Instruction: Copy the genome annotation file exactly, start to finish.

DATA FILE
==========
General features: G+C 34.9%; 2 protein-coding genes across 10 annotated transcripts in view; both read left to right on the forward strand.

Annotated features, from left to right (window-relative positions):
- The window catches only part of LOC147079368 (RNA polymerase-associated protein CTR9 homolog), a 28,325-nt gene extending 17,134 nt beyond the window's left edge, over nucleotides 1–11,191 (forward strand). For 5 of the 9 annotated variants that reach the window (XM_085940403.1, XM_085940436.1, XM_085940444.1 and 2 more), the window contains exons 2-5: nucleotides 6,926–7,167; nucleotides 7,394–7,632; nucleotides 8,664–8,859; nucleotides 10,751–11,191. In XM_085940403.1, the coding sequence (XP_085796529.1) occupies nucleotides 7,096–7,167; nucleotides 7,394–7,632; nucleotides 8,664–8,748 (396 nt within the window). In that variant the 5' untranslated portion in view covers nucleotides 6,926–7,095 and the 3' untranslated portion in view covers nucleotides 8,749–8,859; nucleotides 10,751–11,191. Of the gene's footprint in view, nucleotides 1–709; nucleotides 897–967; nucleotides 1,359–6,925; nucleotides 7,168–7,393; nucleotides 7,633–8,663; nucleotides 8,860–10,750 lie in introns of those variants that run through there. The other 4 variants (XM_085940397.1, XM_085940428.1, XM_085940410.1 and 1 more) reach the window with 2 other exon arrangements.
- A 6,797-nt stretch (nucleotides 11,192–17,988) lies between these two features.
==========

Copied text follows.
General features: G+C 34.9%; 2 protein-coding genes across 10 annotated transcripts in view; both read left to right on the forward strand.

Annotated features, from left to right (window-relative positions):
- The window catches only part of LOC147079368 (RNA polymerase-associated protein CTR9 homolog), a 28,325-nt gene extending 17,134 nt beyond the window's left edge, over nucleotides 1–11,191 (forward strand). For 5 of the 9 annotated variants that reach the window (XM_085940403.1, XM_085940436.1, XM_085940444.1 and 2 more), the window contains exons 2-5: nucleotides 6,926–7,167; nucleotides 7,394–7,632; nucleotides 8,664–8,859; nucleotides 10,751–11,191. In XM_085940403.1, the coding sequence (XP_085796529.1) occupies nucleotides 7,096–7,167; nucleotides 7,394–7,632; nucleotides 8,664–8,748 (396 nt within the window). In that variant the 5' untranslated portion in view covers nucleotides 6,926–7,095 and the 3' untranslated portion in view covers nucleotides 8,749–8,859; nucleotides 10,751–11,191. Of the gene's footprint in view, nucleotides 1–709; nucleotides 897–967; nucleotides 1,359–6,925; nucleotides 7,168–7,393; nucleotides 7,633–8,663; nucleotides 8,860–10,750 lie in introns of those variants that run through there. The other 4 variants (XM_085940397.1, XM_085940428.1, XM_085940410.1 and 1 more) reach the window with 2 other exon arrangements.
- A 6,797-nt stretch (nucleotides 11,192–17,988) lies between these two features.